Advocates call for updates to gun laws a year after Henry Pratt mass shooting

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AURORA, Ill. — For gun violence prevention advocates, Saturday’s anniversary of the mass shooting at the Henry Pratt plant in Aurora is a somber reminder of how the state failed to protect the five people who were killed.

Gun safety advocate Kathleen Sances said glaring gaps in state law allowed gunman Gary Martin to keep a weapon he never should have had. Martin’s Firearms Owner Identification (FOID) card had been revoked five years before the shooting, but the state never took his guns away.

Because of a previous domestic violence conviction in Mississippi, Martin never should have been granted an Illinois FOID card in the first place. Critics say that’s a huge problem, and are backing a renewed push to “Fix the FOID” law in Illinois.

“We’re no safer than we were one year ago today,” said Sances, the President and CEO of Gun Violence Prevention PAC. “The shooter was a convicted felon and was able to take a gun and keep a gun, what we need to is worry about this at the front end.”

As the law stands, it’s basically the honor system for giving up weapons. A person whose FOID card has been revoked is supposed to notify police that they’ve gotten rid of the gun, but police say they don’t have the resources to follow up on the state’s tens of thousands of cases.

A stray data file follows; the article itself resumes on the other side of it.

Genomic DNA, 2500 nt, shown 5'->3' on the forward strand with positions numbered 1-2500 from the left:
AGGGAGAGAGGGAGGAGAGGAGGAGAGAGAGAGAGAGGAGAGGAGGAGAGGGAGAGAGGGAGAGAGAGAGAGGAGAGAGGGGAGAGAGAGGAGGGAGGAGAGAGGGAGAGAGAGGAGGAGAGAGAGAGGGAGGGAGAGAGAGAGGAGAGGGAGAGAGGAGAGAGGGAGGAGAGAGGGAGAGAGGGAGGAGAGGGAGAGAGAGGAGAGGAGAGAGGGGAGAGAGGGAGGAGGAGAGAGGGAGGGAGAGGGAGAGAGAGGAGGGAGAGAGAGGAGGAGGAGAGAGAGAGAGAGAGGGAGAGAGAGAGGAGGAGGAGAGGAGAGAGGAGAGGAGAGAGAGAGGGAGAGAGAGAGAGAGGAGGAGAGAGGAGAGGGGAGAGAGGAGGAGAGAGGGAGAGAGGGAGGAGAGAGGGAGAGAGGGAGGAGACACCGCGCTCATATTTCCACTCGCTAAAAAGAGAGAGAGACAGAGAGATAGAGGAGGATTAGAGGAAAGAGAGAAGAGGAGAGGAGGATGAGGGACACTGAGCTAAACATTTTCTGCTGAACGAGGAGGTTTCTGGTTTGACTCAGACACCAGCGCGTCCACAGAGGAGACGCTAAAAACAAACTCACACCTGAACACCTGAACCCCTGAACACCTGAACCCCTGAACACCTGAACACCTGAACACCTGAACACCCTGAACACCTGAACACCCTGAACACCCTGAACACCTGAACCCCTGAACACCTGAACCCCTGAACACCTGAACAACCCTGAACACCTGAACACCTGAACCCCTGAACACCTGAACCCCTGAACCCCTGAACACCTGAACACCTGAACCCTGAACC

Sances is pushing a bill that would require anyone applying for a FOID card to be fingerprinted for background checks, and make gun owners renew them every five years instead of the current 10. It would also double the fee from $10 to $20.

The fingerprint aspect is a non-starter for State Representative Keith Wheeler (R-Oswego), who said it would immediately end up in court if it were to become law.

“There’s going to be litigation immediately upon signing that bill that will prevent virtually all of that bill from going into effect,” Wheeler said.

Wheeler said the bill should be split into two parts, noting that both Democrats and Republicans agree that state law should provide a method for revoking FOID cards and then collecting the guns.

State police noted the anniversary of Aurora’s tragedy in Springfield Thursday, saying gunman Gary Martin’s FOID card had been revoked in 2014, but he was never forced to relinquish his gun.

“Firearms should not be in the hands of those who have been barred by law from possessing them,” said Brendan Kelly, Illinois State Police Director.

Kelly says police need more tools and money to deal with a huge state backlog of FOID revocations.

“Without additional resources for both state and local law enforcement to ensure illegal firearms aren’t possessed by dangerous individuals, the odds remain too high that more tragedies will occur,” Kelly said.

That’s why advocates like Sances are discussing the issue again, as we approach the anniversary of the shooting that took five lives in Aurora.

“The way to properly the victims and survivors is to do so with action,” Sances said.

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